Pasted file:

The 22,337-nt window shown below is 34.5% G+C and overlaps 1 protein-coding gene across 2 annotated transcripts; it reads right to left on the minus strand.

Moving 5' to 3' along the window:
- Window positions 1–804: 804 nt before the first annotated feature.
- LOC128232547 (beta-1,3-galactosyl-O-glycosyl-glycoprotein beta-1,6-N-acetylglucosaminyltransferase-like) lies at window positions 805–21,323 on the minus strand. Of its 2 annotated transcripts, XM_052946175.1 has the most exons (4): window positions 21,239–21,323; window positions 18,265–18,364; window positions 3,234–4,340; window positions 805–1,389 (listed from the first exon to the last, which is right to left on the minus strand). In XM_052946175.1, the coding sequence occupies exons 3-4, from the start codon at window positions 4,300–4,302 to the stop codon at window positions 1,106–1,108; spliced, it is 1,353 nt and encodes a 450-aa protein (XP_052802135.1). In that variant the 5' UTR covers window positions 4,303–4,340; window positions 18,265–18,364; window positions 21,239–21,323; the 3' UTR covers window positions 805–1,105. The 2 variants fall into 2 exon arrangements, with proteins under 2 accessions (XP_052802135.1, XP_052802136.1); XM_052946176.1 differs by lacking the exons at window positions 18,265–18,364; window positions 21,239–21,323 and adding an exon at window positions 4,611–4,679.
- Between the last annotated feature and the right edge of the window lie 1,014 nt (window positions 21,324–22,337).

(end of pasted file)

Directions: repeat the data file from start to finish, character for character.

The 22,337-nt window shown below is 34.5% G+C and overlaps 1 protein-coding gene across 2 annotated transcripts; it reads right to left on the minus strand.

Moving 5' to 3' along the window:
- Window positions 1–804: 804 nt before the first annotated feature.
- LOC128232547 (beta-1,3-galactosyl-O-glycosyl-glycoprotein beta-1,6-N-acetylglucosaminyltransferase-like) lies at window positions 805–21,323 on the minus strand. Of its 2 annotated transcripts, XM_052946175.1 has the most exons (4): window positions 21,239–21,323; window positions 18,265–18,364; window positions 3,234–4,340; window positions 805–1,389 (listed from the first exon to the last, which is right to left on the minus strand). In XM_052946175.1, the coding sequence occupies exons 3-4, from the start codon at window positions 4,300–4,302 to the stop codon at window positions 1,106–1,108; spliced, it is 1,353 nt and encodes a 450-aa protein (XP_052802135.1). In that variant the 5' UTR covers window positions 4,303–4,340; window positions 18,265–18,364; window positions 21,239–21,323; the 3' UTR covers window positions 805–1,105. The 2 variants fall into 2 exon arrangements, with proteins under 2 accessions (XP_052802135.1, XP_052802136.1); XM_052946176.1 differs by lacking the exons at window positions 18,265–18,364; window positions 21,239–21,323 and adding an exon at window positions 4,611–4,679.
- Between the last annotated feature and the right edge of the window lie 1,014 nt (window positions 21,324–22,337).